Common Names:Mengaris, Honey Bee Tree, Dëoh
The tualang tree is a majestic emergent tree of the Southeast Asia rainforests best know for the disk shaped honeycombs which hang from its horizontal branches. Towering above the canopy the tualang can reach 250 feet, or the 30 stories in height. These trees can be found growing in the lowland forests of southern Thailand, peninsular Malaysia, northeastern Sumatra, Borneo, and Palawan. Their habitat is the primary tropical rainforest. They prefer damp locations along rivers, in valleys, and the lower slopes of hills.
Tualangs are a member of the legume family, and are related to peas. Their leaves are pinnate with 4-5 leaflets growing alternately along a central rib. They create a bright green, feathery crown. Their seeds are contained within large pods. The trunks have a smooth, silvery bark. The slippery surface discourages sun bears (Helarctos malayanus) from climbing up into the tree to reach the honey combs of the Asian rock bees (Apis dorsata). The bees prefer the tualang because it doesn't branch until almost 100 feet up. Huge buttresses support the tree at its base and keep the giants from toppling over. The sap is irritating to the skin and produces a rash.
The tualang tree is common locally but is not an abundant tree. There are no great forests of tualangs to be found. Instead solitary trees are often found standing alone in open areas because the wood is hard to cut and local people value the tualang for its honey. A standing tualang is more valuable for its honey than felled for its timber. The wood is brittle and often splinters when it is cut down. The wood is also incredibly hard and contains silica, making cutting it down a difficult process. With the decline of more accessible hard woods however, tualangs are being cut down for timber, and are being sold under the name of Mangaris wood. The tualang is protected under Sarawak's Wildlife Protection Bill of 1990.
Perhaps the tualang trees are best known for the immense parabolic honey combs which hang from the bottom of their branches. The combs can be 6 feet across and can contain as many as 30,000 bees. One tualang tree can contain more than 100 nests. The world's largest honey bees, Asian rock bees are 1 inch long and the tualangs are their preferred tree species because their tremendous height provides them safety from marauders. Except for the human kind.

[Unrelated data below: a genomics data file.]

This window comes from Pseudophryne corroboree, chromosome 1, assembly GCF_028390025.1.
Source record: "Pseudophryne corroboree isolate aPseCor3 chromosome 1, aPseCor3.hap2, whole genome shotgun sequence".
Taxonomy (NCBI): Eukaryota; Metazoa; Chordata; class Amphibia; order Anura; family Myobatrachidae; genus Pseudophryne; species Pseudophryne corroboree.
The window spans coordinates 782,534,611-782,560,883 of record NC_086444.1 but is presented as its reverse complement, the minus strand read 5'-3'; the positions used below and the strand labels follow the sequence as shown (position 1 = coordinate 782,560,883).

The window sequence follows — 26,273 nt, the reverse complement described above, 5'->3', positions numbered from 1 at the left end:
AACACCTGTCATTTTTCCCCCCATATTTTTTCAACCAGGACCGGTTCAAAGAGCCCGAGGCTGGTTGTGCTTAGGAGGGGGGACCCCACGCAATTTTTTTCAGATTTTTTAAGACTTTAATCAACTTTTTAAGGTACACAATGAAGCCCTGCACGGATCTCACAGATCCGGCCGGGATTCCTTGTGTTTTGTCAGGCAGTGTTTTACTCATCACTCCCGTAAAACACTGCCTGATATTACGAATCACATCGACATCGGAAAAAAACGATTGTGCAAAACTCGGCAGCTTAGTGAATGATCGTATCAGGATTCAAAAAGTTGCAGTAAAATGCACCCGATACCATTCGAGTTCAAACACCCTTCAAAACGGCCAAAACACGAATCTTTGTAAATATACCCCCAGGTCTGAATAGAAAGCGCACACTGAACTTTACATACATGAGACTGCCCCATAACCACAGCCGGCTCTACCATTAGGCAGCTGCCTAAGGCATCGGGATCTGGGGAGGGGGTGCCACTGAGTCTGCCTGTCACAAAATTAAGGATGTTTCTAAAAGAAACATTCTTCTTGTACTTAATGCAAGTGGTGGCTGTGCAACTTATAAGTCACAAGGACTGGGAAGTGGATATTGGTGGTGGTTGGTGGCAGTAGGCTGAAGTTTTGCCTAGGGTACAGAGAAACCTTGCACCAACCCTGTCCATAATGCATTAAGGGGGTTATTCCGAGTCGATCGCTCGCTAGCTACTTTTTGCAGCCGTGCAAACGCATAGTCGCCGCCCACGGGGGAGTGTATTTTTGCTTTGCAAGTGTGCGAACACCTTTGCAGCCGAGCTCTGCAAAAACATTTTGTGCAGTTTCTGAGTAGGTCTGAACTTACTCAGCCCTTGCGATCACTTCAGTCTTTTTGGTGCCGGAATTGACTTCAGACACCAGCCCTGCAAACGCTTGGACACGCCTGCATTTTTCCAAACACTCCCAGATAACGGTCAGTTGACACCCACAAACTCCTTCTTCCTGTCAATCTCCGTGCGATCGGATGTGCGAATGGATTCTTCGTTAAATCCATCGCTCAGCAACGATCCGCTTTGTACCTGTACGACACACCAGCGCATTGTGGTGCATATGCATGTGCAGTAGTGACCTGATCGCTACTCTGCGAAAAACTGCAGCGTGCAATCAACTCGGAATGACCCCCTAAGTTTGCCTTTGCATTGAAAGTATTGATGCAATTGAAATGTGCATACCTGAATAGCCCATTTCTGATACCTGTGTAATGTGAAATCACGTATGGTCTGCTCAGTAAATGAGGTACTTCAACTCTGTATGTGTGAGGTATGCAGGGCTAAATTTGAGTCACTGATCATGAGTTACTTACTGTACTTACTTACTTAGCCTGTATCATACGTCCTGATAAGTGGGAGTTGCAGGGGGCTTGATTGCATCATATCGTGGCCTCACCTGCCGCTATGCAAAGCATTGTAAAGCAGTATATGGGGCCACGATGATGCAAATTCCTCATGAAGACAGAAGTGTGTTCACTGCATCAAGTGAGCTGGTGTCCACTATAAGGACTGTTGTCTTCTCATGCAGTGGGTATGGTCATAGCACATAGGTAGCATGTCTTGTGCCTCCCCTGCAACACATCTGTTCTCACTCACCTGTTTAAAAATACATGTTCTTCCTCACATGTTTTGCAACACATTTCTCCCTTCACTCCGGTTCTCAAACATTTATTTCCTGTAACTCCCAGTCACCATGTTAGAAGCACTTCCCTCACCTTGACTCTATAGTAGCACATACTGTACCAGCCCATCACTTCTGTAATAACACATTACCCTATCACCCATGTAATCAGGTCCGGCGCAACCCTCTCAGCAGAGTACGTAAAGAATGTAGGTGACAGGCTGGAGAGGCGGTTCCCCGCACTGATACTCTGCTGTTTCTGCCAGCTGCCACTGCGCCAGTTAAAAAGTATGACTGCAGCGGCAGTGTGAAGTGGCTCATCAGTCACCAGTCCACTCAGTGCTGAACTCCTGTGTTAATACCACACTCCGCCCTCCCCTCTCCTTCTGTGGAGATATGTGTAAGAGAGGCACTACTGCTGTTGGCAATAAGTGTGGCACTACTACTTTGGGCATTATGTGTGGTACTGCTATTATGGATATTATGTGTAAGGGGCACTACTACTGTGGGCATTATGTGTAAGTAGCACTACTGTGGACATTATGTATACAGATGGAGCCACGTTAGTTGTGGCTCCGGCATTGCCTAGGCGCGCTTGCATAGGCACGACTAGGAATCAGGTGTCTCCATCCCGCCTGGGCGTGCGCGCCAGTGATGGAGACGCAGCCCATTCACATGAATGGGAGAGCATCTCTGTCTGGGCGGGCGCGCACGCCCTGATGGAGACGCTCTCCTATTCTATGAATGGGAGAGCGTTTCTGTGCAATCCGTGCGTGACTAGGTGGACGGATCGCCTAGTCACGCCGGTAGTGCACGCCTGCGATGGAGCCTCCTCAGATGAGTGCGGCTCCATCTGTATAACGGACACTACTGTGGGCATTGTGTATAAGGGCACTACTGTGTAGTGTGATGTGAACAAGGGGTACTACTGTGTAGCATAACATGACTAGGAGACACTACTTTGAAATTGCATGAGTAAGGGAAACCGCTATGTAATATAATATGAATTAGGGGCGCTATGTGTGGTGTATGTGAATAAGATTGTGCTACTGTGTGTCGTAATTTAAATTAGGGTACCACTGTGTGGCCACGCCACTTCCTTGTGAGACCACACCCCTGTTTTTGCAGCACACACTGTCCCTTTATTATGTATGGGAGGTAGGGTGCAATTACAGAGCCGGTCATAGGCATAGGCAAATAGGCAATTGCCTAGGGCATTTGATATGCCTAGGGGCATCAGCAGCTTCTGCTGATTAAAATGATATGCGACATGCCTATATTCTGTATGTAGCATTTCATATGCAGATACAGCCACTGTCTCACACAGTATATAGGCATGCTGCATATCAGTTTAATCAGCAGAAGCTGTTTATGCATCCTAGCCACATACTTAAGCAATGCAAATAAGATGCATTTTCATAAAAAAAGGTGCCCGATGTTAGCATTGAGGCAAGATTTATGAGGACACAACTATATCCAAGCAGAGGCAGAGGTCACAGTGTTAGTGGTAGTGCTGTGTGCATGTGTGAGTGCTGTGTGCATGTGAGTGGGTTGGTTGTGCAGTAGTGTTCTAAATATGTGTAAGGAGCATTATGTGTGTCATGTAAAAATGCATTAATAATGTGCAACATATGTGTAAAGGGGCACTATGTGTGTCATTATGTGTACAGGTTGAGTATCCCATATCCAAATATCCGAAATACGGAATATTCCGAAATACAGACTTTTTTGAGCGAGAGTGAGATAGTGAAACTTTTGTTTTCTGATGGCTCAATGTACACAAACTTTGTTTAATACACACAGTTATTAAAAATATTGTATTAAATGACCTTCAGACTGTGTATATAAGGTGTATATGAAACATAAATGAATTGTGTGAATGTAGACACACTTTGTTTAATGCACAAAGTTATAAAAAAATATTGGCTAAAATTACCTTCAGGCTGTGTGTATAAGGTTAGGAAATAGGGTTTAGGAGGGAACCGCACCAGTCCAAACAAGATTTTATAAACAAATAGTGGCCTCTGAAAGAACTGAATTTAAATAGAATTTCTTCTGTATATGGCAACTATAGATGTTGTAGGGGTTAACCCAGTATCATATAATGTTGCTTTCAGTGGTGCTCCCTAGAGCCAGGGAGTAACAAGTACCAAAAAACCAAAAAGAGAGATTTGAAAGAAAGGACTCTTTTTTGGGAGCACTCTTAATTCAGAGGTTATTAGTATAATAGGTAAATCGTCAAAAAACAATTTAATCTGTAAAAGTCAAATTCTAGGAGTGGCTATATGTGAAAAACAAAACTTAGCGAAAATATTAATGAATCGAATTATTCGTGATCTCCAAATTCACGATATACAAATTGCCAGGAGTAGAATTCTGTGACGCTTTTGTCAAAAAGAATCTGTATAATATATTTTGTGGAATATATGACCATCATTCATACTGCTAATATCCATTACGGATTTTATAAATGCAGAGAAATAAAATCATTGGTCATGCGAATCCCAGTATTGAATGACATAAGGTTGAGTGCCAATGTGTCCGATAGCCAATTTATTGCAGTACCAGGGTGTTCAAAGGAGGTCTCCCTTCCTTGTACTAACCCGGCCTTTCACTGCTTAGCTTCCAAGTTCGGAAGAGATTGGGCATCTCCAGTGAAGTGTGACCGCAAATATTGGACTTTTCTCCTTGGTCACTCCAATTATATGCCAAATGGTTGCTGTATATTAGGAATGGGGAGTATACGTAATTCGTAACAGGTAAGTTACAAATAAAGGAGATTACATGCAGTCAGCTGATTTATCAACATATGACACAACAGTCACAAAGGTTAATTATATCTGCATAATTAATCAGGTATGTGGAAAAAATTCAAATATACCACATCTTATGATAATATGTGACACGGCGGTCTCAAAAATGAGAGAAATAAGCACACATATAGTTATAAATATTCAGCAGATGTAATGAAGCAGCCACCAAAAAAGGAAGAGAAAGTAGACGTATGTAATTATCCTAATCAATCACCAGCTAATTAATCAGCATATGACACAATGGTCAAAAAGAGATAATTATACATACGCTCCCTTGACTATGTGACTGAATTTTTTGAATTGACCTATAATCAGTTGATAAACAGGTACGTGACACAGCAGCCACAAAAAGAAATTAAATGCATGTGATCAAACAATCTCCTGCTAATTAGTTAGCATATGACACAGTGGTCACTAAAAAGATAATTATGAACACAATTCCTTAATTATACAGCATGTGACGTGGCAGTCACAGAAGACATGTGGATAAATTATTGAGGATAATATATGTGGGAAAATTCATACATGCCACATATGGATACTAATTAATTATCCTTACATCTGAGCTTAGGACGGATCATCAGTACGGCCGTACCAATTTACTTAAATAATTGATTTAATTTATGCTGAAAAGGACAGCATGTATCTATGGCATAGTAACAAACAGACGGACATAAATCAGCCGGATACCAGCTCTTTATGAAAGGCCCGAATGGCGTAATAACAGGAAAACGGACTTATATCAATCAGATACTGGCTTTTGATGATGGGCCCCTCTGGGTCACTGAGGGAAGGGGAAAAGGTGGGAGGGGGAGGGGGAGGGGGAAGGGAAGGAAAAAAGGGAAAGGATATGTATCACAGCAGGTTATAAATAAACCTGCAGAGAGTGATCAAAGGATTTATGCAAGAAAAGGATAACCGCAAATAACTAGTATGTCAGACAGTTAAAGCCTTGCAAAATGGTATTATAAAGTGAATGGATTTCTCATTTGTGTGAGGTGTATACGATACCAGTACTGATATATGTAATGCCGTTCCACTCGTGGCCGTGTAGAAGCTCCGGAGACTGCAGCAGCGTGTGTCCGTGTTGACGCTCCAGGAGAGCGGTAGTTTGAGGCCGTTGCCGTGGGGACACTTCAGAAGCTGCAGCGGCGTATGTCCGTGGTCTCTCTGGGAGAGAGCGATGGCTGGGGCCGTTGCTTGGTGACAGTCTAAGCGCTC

Local people perform a ritual honey harvest with mixed Islamic and Hindu symbolism. Singers chant ancient prayers to cajole, charm and calm the bees. On moonless nights in February and March, honey hunters climb the tualang trees with smoldering torches, banging them on the branches above the nests. This creates a rain of fire, and as the sparks fall to the ground the awakened and enraged bees take off in pursuit of the embers. The bees become disoriented and remain on the ground until dawn, leaving the nests unprotected for the honey hunters to finish their harvest. About 1,000 pounds of honey can be gathered from one tree.
A Hindu myth connected to the harvest of the honey tells of a handmaiden called Hitam Manis, or "Dark Sweetness", who fell in love with the son of the reigning Sultan. Although he returned her love, they could not get married because she was a commoner. When the Sultan discovered their love he set out to kill her. As she and some other maidens fled the palace in fear, her heart was pierced by a metal spear. Hitam Manis and her friends turned into bees and flew away into the forest.
Some years later the prince went into the forest and saw giant honey combs high in a tualang tree. He climbed up the tree, discovering the sweet honey, and called down to his servants for a knife and a bucket. But when they lowered the bucket, they found the body of the prince hacked to pieces. A voice called out from the tree that he had committed a sacrilege by using a metal implement to cut the comb like that which had killed Hitam Manis. Later a "golden shower" made by the bees restored the prince back to life. To this day no metal is used in harvesting the honey as a sign of respect to Hitam Manis. At dusk the bees fly from their nests and defecate en masse, showering the surrounding ground and foliage with a golden rain. The nitrogen-rich bee feces fertilizes the tualang that hosts the bees, giving it life as it did for the prince.
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